In the 1880s, Europeans descended on Africa and grabbed vast swaths of the continent, using documents, not guns, as their weapon of choice. Rogue Empires follows a paper trail of questionable contracts to discover the confidence men whose actions touched off the Scramble for Africa. Many of them were would-be kings who sought to establish their own autonomous empires across the African continent—often at odds with traditional European governments which competed for control.
From 1882 to 1885, independent European businessmen and firms (many of doubtful legitimacy) produced hundreds of deeds purporting to buy political rights from indigenous African leaders whose understanding of these agreements was usually deemed irrelevant. A system of privately governed empires, some spanning hundreds of thousands of square miles, promptly sprang up in the heart of Africa. Steven Press traces the notion of empire by purchase to an unlikely place: the Southeast Asian island of Borneo, where the English adventurer James Brooke bought his own kingdom in the 1840s. Brooke’s example inspired imitators in Africa, as speculators exploited a loophole in international law in order to assert sovereignty and legal ownership of lands which they then plundered for profit.
The success of these experiments in governance attracted notice in European capitals. Press shows how the whole dubious enterprise came to a head at the Berlin Conference of 1884–1885, when King Leopold of Belgium and the German Chancellor Bismarck embraced rogue empires as legal precedents for new colonial agendas in the Congo, Namibia, and Cameroon.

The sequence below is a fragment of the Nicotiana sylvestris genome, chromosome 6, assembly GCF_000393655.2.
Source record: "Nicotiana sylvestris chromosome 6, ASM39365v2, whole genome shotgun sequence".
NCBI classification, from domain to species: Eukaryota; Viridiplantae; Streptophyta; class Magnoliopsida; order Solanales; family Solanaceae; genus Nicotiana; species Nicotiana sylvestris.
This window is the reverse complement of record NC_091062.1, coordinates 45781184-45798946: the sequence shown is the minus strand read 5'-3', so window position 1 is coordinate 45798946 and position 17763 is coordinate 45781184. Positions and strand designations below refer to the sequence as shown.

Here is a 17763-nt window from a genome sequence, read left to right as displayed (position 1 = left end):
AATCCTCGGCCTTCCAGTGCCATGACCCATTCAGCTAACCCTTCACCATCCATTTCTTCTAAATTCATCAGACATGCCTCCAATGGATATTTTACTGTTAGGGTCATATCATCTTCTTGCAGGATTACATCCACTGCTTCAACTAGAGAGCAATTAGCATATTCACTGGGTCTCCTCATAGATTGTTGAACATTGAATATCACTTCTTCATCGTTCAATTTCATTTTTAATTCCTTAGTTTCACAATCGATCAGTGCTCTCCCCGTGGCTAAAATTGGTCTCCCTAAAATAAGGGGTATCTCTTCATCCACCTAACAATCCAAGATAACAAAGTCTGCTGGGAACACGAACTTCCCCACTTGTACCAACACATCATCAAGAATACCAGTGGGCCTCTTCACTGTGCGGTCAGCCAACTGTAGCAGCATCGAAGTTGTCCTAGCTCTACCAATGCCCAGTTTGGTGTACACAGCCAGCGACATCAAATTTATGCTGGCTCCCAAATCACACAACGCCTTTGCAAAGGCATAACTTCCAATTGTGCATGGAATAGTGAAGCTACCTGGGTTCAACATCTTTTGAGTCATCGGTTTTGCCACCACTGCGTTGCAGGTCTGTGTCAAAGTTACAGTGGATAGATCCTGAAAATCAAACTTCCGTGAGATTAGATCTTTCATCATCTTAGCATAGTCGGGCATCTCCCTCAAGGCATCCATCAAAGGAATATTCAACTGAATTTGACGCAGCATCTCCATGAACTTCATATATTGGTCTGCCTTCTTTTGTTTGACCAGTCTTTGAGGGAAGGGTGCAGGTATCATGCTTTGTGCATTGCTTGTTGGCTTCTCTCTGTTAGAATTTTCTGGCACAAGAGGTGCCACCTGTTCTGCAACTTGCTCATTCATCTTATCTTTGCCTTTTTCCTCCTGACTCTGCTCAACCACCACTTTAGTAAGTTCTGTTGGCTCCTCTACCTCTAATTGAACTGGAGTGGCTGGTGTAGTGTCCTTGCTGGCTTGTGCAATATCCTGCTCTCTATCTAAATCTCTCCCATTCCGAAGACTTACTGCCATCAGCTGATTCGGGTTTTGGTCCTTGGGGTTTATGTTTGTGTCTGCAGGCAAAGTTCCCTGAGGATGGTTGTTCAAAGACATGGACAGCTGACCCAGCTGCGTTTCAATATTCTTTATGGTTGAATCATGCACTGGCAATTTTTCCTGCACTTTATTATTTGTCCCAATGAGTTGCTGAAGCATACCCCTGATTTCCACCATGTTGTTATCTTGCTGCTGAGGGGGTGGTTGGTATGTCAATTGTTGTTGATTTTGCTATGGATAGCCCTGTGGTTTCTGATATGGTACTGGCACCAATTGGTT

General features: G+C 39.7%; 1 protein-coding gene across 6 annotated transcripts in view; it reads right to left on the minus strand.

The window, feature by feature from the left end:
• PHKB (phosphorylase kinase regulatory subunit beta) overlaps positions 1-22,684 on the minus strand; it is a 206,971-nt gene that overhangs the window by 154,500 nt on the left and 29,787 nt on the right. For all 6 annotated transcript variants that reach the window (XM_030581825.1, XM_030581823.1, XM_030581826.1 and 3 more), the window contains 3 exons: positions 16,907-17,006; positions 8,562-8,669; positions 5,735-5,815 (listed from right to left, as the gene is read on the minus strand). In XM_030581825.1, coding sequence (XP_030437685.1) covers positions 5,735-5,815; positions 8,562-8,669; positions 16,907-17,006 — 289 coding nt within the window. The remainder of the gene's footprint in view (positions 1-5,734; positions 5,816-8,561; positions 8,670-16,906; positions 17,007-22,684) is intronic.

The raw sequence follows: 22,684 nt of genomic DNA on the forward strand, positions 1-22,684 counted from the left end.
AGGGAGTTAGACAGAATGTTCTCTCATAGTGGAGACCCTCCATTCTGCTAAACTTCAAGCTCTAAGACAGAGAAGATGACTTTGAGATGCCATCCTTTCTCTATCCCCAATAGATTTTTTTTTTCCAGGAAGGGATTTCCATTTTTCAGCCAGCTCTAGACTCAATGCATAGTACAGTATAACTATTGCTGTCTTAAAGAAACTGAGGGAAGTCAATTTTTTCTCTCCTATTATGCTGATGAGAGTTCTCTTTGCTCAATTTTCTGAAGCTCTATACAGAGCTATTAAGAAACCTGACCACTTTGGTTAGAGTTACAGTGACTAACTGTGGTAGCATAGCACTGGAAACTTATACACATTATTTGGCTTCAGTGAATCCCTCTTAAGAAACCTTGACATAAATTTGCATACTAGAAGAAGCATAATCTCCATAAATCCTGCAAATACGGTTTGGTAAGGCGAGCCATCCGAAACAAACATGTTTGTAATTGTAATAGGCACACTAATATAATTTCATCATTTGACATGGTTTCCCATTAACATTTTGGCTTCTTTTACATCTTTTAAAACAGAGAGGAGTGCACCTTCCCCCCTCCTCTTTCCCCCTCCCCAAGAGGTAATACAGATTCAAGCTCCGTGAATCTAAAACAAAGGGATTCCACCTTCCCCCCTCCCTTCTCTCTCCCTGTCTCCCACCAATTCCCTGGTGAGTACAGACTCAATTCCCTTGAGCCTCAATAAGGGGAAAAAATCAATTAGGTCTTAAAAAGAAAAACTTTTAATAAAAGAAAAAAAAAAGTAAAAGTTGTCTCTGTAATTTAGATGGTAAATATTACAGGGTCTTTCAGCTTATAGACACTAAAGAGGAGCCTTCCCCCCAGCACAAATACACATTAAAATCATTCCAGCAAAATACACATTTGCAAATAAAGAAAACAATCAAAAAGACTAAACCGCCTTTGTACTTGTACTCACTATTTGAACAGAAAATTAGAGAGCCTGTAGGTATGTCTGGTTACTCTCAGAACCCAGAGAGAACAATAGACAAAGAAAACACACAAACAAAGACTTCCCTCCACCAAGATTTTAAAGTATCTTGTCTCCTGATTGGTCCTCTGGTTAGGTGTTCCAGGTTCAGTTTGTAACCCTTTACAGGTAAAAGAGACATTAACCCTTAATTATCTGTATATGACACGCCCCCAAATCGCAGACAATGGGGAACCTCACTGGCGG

First-rate…Press’ originality lies in adding a thorough analysis of the private companies, typically chartered or at least encouraged by European governments, that paved the way for colonization.
Engaging and original, Rogue Empires retells this familiar story of the so-called scramble for Africa in the 1880s and 1890s, this time with particular attention to its complex diplomatic and legal dimensions. Press places these events in the context of global imperial history, carefully tracing the emergence, proliferation, and legitimization of these ‘rogue’ empires.
A fascinating and complex book. Press persuasively demonstrates that the private treaty making of adventurers in Borneo in the middle of the nineteenth century had major and overlooked implications for the new wave of imperial expansion in Africa. In doing so, it resituates the Scramble for Africa within global imperial history and offers a new understanding of processes and events that have been the object of decades of scholarly scrutiny. Thoroughly researched, grounded in a wide range of secondary reading, and compellingly written, Rogue Empires will appeal to the specialist and the general reader alike.
Rogue Empires provides a fresh and innovative perspective on the Scramble for Africa by focusing on the speculators, conmen, and thugs who managed to acquire private empires at virtually no cost to themselves. Press convincingly explores the diplomatic, political, and legal factors that enabled the European conquest and partition of Africa. He effectively engages, and at times pushes back against, conventional narratives and explanations for key events in African history.
- 2019, Winner of the Pacific Coast Branch Book Award
- 384 pages
- 6-1/8 x 9-1/4 inches
- Harvard University Press
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